It's hard to explain until you've done it but there are a number of circumstances where going fast actually slows things down. As for holding out for a few seconds I can think of 3 times just this week where not running at the signal and slowing down when I heard problems on the radio kept my train from being trapped.

Edited by Jsunflyguy
typo

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27 minutes ago, Jsunflyguy said:

You have to read the fine print, it also includes caveats about being deemed unfit for duty, if the act is viewed as incompetence or negligence or a history of similar infractions. Lots of room for doubt when you're in the department where no one is on your side. Lots of people have gone through the nice (MTA) press release cycle, the fact that the same entity asking for that trust leaks selective info to paint a negative narrative of the front line Operators as lazy, fraudulent, OT hungry and worthless probably doesn't help engender confidence. Just a totally baseless, outside speculation.

I read the bulletin. I know what it states. While I get that it's contract time and that NYCT is under the gun to maximize positive press, it nevertheless marks a departure from anything resembling past practice. Do we have to moderate any faith we have in its power with knowledge of how things are on the front line? Yes, absolutely, but I don't think I suggested anything to the contrary...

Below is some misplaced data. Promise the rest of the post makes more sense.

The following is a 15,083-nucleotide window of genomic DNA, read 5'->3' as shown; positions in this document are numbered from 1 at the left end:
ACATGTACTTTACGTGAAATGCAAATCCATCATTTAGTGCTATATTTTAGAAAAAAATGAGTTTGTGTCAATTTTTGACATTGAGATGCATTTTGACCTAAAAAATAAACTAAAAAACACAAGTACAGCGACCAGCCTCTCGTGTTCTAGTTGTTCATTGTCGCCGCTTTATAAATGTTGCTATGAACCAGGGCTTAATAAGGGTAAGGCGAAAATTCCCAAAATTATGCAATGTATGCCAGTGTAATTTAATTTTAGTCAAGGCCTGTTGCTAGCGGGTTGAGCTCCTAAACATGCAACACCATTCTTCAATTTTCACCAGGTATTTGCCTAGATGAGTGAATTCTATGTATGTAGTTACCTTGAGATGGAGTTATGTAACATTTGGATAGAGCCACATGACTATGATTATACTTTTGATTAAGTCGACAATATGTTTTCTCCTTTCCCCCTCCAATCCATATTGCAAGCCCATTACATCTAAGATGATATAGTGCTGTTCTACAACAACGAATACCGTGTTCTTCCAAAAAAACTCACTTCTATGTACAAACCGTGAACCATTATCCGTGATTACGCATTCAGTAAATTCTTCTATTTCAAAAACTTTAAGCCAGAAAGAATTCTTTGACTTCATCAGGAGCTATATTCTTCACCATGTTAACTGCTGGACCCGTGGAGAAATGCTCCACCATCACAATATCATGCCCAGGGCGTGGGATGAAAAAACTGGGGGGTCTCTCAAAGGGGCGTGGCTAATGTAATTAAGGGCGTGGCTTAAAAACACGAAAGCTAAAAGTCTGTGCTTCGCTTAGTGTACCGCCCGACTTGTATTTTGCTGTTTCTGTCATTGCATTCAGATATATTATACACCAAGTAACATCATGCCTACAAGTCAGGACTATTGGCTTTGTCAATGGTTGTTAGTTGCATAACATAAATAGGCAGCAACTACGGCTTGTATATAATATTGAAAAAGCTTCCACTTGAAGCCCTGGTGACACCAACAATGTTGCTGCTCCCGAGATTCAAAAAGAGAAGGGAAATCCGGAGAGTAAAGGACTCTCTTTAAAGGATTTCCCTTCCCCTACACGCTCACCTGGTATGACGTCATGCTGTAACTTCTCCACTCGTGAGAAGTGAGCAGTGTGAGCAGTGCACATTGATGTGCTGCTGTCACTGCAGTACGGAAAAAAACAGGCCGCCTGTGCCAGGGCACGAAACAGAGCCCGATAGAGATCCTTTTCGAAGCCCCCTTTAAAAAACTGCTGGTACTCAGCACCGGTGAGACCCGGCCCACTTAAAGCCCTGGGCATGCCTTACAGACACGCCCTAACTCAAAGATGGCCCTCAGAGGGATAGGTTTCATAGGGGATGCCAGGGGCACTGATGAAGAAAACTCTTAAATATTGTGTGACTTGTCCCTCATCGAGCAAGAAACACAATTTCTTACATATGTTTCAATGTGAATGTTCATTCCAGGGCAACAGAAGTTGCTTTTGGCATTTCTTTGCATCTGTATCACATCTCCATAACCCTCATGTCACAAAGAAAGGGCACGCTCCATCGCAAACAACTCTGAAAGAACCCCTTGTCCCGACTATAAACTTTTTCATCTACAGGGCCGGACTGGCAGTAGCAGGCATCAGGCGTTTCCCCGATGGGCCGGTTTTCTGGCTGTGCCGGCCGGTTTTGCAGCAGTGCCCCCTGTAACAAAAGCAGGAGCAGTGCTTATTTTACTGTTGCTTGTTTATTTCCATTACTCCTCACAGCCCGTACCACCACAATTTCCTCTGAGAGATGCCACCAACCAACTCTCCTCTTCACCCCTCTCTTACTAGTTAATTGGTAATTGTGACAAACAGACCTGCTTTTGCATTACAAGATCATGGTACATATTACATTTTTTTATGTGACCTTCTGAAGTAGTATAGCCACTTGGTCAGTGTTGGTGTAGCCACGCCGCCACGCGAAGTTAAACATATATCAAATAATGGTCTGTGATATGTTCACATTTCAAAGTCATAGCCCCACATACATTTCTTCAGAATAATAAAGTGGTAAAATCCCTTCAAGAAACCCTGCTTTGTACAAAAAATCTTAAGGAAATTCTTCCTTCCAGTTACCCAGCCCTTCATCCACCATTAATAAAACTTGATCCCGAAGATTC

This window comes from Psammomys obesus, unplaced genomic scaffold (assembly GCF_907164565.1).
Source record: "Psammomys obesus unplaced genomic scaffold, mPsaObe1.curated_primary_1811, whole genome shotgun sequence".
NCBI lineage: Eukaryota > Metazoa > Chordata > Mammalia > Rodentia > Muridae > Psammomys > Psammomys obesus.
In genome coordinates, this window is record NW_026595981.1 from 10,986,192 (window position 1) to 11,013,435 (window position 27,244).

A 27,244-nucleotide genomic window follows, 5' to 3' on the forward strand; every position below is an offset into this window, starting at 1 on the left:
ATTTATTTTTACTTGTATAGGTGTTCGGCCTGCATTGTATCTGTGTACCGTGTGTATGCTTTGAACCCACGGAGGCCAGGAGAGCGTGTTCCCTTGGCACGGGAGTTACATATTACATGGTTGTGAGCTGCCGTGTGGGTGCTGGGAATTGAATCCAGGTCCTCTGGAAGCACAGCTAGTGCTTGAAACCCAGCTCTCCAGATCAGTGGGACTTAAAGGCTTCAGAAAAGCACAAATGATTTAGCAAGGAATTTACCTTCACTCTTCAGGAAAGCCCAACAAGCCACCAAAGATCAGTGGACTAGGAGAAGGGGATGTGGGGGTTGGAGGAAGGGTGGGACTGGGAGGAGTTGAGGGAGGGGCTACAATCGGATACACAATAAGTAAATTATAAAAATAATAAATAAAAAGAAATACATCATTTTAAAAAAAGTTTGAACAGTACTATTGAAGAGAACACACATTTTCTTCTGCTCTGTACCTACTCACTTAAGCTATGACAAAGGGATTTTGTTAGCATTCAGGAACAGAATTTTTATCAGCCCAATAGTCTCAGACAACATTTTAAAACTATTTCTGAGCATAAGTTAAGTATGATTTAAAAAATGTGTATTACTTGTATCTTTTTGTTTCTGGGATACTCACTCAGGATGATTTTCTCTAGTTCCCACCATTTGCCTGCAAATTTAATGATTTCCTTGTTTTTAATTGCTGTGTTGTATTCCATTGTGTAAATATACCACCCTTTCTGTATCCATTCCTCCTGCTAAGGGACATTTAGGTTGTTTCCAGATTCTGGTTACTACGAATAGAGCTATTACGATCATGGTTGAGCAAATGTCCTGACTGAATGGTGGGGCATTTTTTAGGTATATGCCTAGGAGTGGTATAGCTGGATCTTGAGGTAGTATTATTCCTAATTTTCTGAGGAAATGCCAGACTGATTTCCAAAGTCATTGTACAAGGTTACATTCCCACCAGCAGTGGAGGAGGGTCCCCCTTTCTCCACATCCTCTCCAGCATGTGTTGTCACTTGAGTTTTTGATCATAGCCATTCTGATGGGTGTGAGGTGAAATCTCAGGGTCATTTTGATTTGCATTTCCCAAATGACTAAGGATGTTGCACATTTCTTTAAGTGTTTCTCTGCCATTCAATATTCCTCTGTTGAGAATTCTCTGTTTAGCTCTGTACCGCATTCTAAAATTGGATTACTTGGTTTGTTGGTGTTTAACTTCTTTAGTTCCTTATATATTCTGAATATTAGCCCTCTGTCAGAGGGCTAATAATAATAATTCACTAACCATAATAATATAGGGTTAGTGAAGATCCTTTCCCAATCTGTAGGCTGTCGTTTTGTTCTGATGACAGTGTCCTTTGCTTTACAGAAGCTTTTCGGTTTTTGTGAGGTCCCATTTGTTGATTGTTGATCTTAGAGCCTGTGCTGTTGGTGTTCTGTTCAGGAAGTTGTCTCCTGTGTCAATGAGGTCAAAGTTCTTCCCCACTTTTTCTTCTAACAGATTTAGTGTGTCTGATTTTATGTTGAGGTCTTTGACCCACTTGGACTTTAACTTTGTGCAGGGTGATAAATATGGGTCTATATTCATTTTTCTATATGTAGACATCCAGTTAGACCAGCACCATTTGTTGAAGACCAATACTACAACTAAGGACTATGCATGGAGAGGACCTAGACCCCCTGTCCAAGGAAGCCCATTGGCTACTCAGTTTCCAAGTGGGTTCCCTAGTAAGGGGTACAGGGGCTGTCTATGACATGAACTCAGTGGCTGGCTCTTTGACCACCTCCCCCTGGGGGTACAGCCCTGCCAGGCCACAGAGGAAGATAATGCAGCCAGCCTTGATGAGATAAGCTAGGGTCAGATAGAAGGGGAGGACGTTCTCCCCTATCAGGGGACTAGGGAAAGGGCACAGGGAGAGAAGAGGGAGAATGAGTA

30 minutes ago, Jsunflyguy said:

I wouldn't be so quick to call it rare, Lexington specifically has 4 of the top 10 customer injury locations. Quick glance shows 77th, Canal, 59th in a 90 minute period all had (passenger related) disruptions that required reroutes around the time of writing, and this is the standard practice from the Glory Days of TA which are the nominal capacity numbers we hope to achieve. I can't say whether or not the Subway environment is any more or less disrupted these days than in the past since there are no reliable records for much of anything pre-2000s, I have a suspicion that things are more or less the same on-balance. As for the specific area you can see the STs turning into solid yellows to confirm that your leader is moving and given the slow speed in the area inching up to an ST and going at full speed knowing where the next signal is balance out.